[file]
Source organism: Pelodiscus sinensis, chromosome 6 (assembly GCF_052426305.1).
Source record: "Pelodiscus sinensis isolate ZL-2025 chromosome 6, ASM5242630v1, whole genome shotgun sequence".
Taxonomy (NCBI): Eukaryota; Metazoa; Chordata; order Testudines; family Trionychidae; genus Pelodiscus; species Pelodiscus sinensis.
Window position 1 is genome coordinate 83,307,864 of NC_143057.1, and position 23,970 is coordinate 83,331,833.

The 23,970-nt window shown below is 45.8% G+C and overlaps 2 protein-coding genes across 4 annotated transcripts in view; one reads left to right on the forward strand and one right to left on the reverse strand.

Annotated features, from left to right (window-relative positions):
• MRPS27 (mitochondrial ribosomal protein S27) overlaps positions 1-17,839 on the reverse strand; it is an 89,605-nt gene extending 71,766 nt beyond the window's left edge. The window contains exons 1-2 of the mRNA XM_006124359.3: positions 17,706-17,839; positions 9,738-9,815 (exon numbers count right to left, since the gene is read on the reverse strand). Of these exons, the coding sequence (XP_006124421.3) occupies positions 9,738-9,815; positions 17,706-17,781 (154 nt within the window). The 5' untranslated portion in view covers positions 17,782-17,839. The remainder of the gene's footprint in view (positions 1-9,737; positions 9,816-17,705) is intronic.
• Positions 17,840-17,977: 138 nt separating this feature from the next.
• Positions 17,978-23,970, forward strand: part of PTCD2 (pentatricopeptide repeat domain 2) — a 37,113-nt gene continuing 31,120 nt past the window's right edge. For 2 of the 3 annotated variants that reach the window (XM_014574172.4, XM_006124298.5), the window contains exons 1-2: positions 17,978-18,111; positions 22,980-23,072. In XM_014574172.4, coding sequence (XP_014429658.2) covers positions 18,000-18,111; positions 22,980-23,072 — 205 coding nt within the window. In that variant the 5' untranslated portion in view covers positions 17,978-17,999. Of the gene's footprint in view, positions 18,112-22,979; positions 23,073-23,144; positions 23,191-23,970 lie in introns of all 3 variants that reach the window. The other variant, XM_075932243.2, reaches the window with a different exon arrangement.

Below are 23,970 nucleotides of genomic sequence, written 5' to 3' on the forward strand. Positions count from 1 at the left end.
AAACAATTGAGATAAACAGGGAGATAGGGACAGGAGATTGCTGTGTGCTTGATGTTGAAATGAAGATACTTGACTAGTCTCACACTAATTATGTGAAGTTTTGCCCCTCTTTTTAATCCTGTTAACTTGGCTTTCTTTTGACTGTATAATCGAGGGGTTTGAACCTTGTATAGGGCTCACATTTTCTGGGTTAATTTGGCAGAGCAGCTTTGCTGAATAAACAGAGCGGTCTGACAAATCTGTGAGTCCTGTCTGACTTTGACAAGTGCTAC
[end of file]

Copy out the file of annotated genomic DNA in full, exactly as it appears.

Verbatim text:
Source organism: Pelodiscus sinensis, chromosome 6 (assembly GCF_052426305.1).
Source record: "Pelodiscus sinensis isolate ZL-2025 chromosome 6, ASM5242630v1, whole genome shotgun sequence".
Taxonomy (NCBI): Eukaryota; Metazoa; Chordata; order Testudines; family Trionychidae; genus Pelodiscus; species Pelodiscus sinensis.
Window position 1 is genome coordinate 83,307,864 of NC_143057.1, and position 23,970 is coordinate 83,331,833.

The 23,970-nt window shown below is 45.8% G+C and overlaps 2 protein-coding genes across 4 annotated transcripts in view; one reads left to right on the forward strand and one right to left on the reverse strand.

Annotated features, from left to right (window-relative positions):
• MRPS27 (mitochondrial ribosomal protein S27) overlaps positions 1-17,839 on the reverse strand; it is an 89,605-nt gene extending 71,766 nt beyond the window's left edge. The window contains exons 1-2 of the mRNA XM_006124359.3: positions 17,706-17,839; positions 9,738-9,815 (exon numbers count right to left, since the gene is read on the reverse strand). Of these exons, the coding sequence (XP_006124421.3) occupies positions 9,738-9,815; positions 17,706-17,781 (154 nt within the window). The 5' untranslated portion in view covers positions 17,782-17,839. The remainder of the gene's footprint in view (positions 1-9,737; positions 9,816-17,705) is intronic.
• Positions 17,840-17,977: 138 nt separating this feature from the next.
• Positions 17,978-23,970, forward strand: part of PTCD2 (pentatricopeptide repeat domain 2) — a 37,113-nt gene continuing 31,120 nt past the window's right edge. For 2 of the 3 annotated variants that reach the window (XM_014574172.4, XM_006124298.5), the window contains exons 1-2: positions 17,978-18,111; positions 22,980-23,072. In XM_014574172.4, coding sequence (XP_014429658.2) covers positions 18,000-18,111; positions 22,980-23,072 — 205 coding nt within the window. In that variant the 5' untranslated portion in view covers positions 17,978-17,999. Of the gene's footprint in view, positions 18,112-22,979; positions 23,073-23,144; positions 23,191-23,970 lie in introns of all 3 variants that reach the window. The other variant, XM_075932243.2, reaches the window with a different exon arrangement.

Below are 23,970 nucleotides of genomic sequence, written 5' to 3' on the forward strand. Positions count from 1 at the left end.
AAACAATTGAGATAAACAGGGAGATAGGGACAGGAGATTGCTGTGTGCTTGATGTTGAAATGAAGATACTTGACTAGTCTCACACTAATTATGTGAAGTTTTGCCCCTCTTTTTAATCCTGTTAACTTGGCTTTCTTTTGACTGTATAATCGAGGGGTTTGAACCTTGTATAGGGCTCACATTTTCTGGGTTAATTTGGCAGAGCAGCTTTGCTGAATAAACAGAGCGGTCTGACAAATCTGTGAGTCCTGTCTGACTTTGACAAGTGCTAC